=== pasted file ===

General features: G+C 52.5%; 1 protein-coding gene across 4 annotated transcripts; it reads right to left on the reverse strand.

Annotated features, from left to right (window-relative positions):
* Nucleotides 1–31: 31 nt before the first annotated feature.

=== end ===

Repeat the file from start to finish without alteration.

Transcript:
General features: G+C 52.5%; 1 protein-coding gene across 4 annotated transcripts; it reads right to left on the reverse strand.

Annotated features, from left to right (window-relative positions):
* Nucleotides 1–31: 31 nt before the first annotated feature.